PHILLIPSBURG, NEW JERSEY
Mylestone Equine Rescue has been helping horses since 1994. A nonprofit 501 (c) 3 charity located in Phillipsburg, New Jersey, Mylestone is an all-breed horse rescue dedicated to helping abused, neglected and unwanted horses. Our goal is to educate the public to the plight and suffering of unwanted horses. We hope to adopt the horses into qualified homes, but if homes can’t be found we will provide sanctuary for the horses for the rest of their lives.
Taking in unwanted horses is what all equine rescues do. Many rescues focus on horses in ridable condition, horses that are reasonably assured of finding another home where they will be ridden or have a job. What sets Mylestone apart from so many rescues is who we accept- who calls out to us- and more often it is those in the most desperate conditions, the lame, starved and elderly, the broken hearts and broken bodies. The horse in whose eyes have seen the greatest betrayal. Therefore, it is a great cause for celebration when our rescues find a wonderful home, as their best chance at adoption will often only be as a companion, and in today’s economy many people cannot afford to keep a companion animal.
Without Mylestone, where would they be? Left inside or outside to starve, tied to a tree, injured, lame and abandoned in pain, blind, or standing in the kill pen waiting for their death sentence. Waiting for that final ride to the slaughter house to the agony of a cruel and undeserved death because they were no longer useful.
In the past 20 years Mylestone has helped to rescue over 500 horses, ponies and minis while maintaining an average of 30+ horses in their care. Mylestone works behind the scenes often paying for vet care for horses in need. They have assisted many rescue groups and individuals over the years with vet, farrier, hay and feed bills to help with cruelty cases. Mylestone has also helped to pay for horses to be humanely euthanized when the owner could not afford to.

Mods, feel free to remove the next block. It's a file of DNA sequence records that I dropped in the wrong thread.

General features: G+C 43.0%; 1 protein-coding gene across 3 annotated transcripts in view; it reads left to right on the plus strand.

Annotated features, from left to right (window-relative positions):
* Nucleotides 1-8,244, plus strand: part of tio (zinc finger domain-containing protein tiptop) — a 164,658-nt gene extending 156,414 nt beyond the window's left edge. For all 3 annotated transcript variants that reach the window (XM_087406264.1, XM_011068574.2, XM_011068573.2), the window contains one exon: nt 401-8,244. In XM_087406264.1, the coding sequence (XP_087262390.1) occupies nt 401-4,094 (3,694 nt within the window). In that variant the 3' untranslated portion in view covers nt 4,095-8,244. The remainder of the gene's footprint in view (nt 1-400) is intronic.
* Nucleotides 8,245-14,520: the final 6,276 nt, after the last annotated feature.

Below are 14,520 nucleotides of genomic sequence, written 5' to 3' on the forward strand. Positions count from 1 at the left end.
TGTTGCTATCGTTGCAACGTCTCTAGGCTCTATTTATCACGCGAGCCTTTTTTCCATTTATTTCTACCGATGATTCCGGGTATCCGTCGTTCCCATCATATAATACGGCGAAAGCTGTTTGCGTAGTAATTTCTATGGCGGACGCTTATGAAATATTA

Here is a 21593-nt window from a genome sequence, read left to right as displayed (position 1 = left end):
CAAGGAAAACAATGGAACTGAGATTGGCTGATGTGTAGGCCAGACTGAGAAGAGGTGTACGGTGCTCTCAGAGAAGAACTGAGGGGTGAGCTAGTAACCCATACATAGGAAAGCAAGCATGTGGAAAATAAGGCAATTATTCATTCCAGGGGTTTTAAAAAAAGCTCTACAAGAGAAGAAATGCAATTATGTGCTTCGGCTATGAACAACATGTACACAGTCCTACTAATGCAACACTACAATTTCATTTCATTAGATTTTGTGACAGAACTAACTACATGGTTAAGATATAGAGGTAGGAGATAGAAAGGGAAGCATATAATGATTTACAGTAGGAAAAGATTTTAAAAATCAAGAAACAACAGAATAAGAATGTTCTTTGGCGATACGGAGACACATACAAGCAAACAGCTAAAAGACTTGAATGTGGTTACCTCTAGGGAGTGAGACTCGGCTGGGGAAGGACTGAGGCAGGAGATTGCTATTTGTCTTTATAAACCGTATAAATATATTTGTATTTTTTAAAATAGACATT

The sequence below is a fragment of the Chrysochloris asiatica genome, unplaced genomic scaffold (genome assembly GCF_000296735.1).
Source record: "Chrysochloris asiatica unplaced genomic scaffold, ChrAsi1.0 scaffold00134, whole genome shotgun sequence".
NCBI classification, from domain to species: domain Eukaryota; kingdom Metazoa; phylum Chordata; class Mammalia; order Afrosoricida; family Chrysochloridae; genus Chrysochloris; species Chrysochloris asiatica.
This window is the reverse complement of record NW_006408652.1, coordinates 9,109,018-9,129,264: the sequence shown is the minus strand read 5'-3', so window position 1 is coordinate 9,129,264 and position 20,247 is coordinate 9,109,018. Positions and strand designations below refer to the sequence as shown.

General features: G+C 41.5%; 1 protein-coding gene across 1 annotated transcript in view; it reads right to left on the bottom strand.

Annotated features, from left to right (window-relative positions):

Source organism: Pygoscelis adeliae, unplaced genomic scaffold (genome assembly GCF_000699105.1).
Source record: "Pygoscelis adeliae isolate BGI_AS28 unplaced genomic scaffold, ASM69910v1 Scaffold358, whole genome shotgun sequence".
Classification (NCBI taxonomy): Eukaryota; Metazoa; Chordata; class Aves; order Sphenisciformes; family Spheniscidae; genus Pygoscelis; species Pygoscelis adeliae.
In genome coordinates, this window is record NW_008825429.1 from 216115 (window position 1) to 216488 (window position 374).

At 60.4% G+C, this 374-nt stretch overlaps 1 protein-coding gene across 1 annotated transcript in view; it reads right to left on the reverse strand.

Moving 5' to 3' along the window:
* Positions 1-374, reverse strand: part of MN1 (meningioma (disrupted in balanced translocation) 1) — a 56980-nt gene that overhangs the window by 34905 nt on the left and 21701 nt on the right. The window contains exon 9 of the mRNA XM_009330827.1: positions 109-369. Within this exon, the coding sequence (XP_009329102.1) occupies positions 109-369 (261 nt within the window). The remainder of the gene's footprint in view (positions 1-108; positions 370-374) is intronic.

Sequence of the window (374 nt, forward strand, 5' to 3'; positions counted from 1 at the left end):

Many of Mylestone’s horses come to us through the SPCA or Department of Agriculture as abuse, starvation or weekly about horses in need of new homes.
Often you ask yourself what these horses did to deserve this fate. Quite simply they didn’t run fast enough, jump high enough or last a hundred years. They didn’t stay healthy despite their age; they didn’t make “someone” money or “someone” happy. Many of the horses Mylestone has helped over the years have been lesson horses who could no longer earn their keep and make their business owner money. When they arrive at Mylestone their imperfections are accepted unconditionally.
The backbone of Mylestone lies in its fundraising efforts, volunteers and supporting patrons who devote countless hours and monies to benefit the horses. Like most rescues, equine or not, fundraising is a constant struggle and we are always looking for creative ways to ease the financial burden and help as many horses as possible. Since the rescues’ inception we have incorporated a $25.00 monthly sponsorship program for our horses. Many of our patrons have been sponsors for years but we are in constant need of others. Sponsorship enables patrons to receive a monthly update and current photograph of their chosen horse. Donated funds are used directly for the sponsored horse’s hay, grain, vet care, drugs, blankets etc., thereby allowing that horse’s patron to have a direct link to their care.
At Mylestone we combine our biggest fundraising event of the year, the annual open house in October, with the launch of our yearly calendar featuring the rescue horses. A combined effort of donated talents by photographer Jennifer Wenzel and graphic design artist Jeanne Balsam the annual calendar is now in its 11th year of production. If you are looking for that special gift for someone consider purchasing a calendar or sponsoring one of the horses in Mylestone’s annual Holiday Gift Sponsorship or Valentine’s Day Gift Sponsorship. You can check the website for more details.